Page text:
Other Segments and Waste Streams Covered
- Construction and Demolition Debris Generation, Recovery and Disposal
- The growing problem of E-Waste, Legislation, Processors and Solutions
- Food Waste Programs
- Scrap Tires, Recycling and Conversion to Energy
- Waste Industry Equipment, Manufacturers and Segments
And more...

 

LIST OF CONTENTS & EXHIBITS
* Click on sections for more detail.
  •   About Waste Business Journal
    • 0.1  About Waste Business Journal
    • 0.1  About James Thompson, Jr.
  • 1.  HISTORY & BACKGROUND
    • 1.1  Recent Events
      • WASTE GENERATION FALLS WITH ECONOMIC DOWNTURN
      • COMPANIES MANAGE TO RAISE PRICING TO OFFSET DECLINE IN VOLUME
      • RESURGENCE OF INDUSTRY CONSOLIDATION
      • CONSOLIDATION WILL HELP COMPANIES MAINTAIN PRICING DISCIPLINE
      • ECONOMIES THROUGH VERTICAL INTEGRATION
      • FEWER LANDFILLS MAKE THEM MORE VALUABLE AND VULNERABLE AT THE SAME TIME
      • COLLAPSING COMMODITY PRICES FOR RECOVERED MATERIALS
      • SUPREME COURT RULES ON FLOW CONTROL WITH IMPLICATIONS FOR MUNICIPALITIES
      • TROUBLE FOR SPSA MAY ILLUSTRATE PERILS OF MUNICIPAL ALLIANCES
    • 1.2  Economic Outlook
      • TABLE 1 US ECONOMIC OUTLOOK
    • 1.3  History
      • HIGHLY FRAGMENTED, LOW TECHNOLOGY, AND LOW COST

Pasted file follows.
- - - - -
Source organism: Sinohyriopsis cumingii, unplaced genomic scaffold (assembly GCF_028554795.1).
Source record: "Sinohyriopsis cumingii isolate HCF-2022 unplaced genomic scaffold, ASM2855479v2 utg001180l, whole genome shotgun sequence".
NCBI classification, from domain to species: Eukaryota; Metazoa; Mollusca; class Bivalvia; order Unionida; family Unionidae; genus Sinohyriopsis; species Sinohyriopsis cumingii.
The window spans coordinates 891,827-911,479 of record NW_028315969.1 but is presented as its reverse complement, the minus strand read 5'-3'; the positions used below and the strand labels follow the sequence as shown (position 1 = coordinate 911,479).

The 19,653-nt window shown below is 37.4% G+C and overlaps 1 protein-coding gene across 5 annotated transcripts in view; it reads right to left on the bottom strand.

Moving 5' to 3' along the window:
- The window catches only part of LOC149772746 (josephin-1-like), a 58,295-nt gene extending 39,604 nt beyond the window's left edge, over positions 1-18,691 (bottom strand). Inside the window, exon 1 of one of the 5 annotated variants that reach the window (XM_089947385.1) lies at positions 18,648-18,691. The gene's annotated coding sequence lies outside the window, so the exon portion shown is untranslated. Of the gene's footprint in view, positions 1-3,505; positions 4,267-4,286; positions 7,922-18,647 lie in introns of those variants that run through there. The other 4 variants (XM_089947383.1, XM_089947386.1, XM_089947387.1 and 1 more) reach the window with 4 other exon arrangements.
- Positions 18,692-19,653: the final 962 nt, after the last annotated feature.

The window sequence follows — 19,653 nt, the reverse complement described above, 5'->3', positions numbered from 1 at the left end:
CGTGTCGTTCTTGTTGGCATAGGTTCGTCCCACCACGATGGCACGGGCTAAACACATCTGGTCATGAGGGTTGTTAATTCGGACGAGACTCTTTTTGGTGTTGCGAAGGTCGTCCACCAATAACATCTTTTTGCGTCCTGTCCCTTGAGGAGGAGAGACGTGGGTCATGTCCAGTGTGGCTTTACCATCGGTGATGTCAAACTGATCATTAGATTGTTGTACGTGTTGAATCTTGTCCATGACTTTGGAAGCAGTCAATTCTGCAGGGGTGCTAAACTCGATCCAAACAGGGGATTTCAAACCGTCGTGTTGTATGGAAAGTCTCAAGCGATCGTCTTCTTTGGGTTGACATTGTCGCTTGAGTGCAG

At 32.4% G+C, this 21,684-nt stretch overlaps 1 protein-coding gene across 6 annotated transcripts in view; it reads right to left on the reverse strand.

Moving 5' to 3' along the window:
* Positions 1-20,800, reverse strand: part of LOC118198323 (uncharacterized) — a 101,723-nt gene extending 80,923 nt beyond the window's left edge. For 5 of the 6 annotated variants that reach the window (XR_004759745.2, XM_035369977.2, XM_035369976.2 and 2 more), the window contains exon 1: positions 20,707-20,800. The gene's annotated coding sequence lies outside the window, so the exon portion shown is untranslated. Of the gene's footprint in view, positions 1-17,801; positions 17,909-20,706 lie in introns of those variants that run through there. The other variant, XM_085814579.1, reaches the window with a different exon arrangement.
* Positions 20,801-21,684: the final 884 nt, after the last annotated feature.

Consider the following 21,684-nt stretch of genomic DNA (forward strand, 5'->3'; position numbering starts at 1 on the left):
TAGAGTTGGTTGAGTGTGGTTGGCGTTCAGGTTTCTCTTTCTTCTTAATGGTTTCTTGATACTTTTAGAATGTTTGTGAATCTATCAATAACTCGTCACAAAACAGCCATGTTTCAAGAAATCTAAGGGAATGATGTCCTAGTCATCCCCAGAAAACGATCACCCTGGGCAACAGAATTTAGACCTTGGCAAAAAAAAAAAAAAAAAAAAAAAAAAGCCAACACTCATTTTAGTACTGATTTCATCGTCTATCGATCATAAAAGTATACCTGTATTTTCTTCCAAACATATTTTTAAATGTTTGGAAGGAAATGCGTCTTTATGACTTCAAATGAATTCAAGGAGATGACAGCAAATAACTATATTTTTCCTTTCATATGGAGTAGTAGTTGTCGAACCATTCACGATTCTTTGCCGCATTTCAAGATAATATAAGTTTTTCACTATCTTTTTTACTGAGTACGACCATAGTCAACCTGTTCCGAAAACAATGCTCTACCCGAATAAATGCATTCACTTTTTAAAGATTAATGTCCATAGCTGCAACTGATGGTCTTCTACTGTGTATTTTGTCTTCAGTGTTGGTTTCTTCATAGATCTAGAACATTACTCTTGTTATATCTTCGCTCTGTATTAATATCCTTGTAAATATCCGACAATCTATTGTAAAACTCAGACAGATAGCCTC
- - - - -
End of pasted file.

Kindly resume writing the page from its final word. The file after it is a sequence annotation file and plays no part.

• CHANGES IN REGULATIONS
      • WASTE DISPOSAL CRISIS OF THE LATE 80'S
      • TABLE 2 SUBTITLE D REQUIREMENTS
      • ECONOMIC AND POLITICAL INCENTIVE TO INCREASE RECYCLING
      • INCENTIVE TO SHOP FOR LOWER DISPOSAL FEES
      • BARRIERS TO MOBILITY: FLOW CONTROL, IMPORT BANS AND OTHER LEGISLATIVE OBSTACLES
      • WASTE IS INCREASINGLY HAULED FURTHER AWAY FROM THE SOURCE OF ITS GENERATION
      • EFFECT OF REGULATION ON INDUSTRY PARTICIPANTS
      • OVERBUILDING AND EXCESS DISPOSAL CAPACITY
      • RISING ROLE OF THE PRIVATE SECTOR
      • RISING MATERIALS RECOVERY RATES
      • PROBLEM OF DEMAND AND CAPACITY FOR RECOVERED MATERIALS
      • REENGINEERING MANUFACTURING TO TAKE ADVANTAGE OF RECOVERED MATERIALS
      • MATURING MARKET FOR RECOVERED MATERIALS
  • 2.  SOLID WASTE MANAGEMENT
    • 2.1  Industry Overview: Size and Segments
      • DEFINING THE MARKET
      • FIGURE 1 HISTORICAL AND PROJECTED GROWTH OF THE WASTE MANAGEMENT INDUSTRY
      • KEY SEGMENTS
      • FIGURE 2 COMPONENTS OF THE MUNICIPAL SOLID WASTE (MSW) STREAM IN 2007
      • FIGURE 3 INDUSTRY REVENUES BY PARTICIPANT AND TYPE OF ACTIVITY IN 2011
      • KEY PLAYERS
      • TABLE 3 INDUSTRY REVENUES BY PARTICIPANT AND TYPE OF ACTIVITY IN 2011
      • FIGURE 4 INDUSTRY REVENUES BY PARTICIPANT (GOVERNMENT, PUBLIC & PRIVATE COMPANIES) 2011
      • TABLE 4 INDUSTRY REVENUES BY PARTICIPANT (GOVERNMENT, PUBLIC & PRIVATE COMPANIES) 2011
      • SUPREMACY OF THE PUBLICLY TRADED COMPANIES
      • FIGURE 5 INDUSTRY REVENUES BY PARTICIPANT (GOVERNMENT, PUBLIC & PRIVATE COMPANIES) 2001
      • TABLE 5 INDUSTRY REVENUES BY PARTICIPANT (GOVERNMENT, PUBLIC & PRIVATE COMPANIES) 2001
      • PRICING DISCIPLINE
      • RISING FUEL, EQUIPMENT, INSURANCE AND LABOR COSTS MAY PROVIDE INCENTIVE TO HOLD P
      • WASTE BY RAIL
      • PERSONNEL
      • M&A ACTIVITY
      • VERTICAL INTEGRATION THROUGH ROLL UPS AND "TUCK-INS"
      • TABLE 6 STRUCTURE OF THE U.S. SOLID WASTE INDUSTRY IN 2011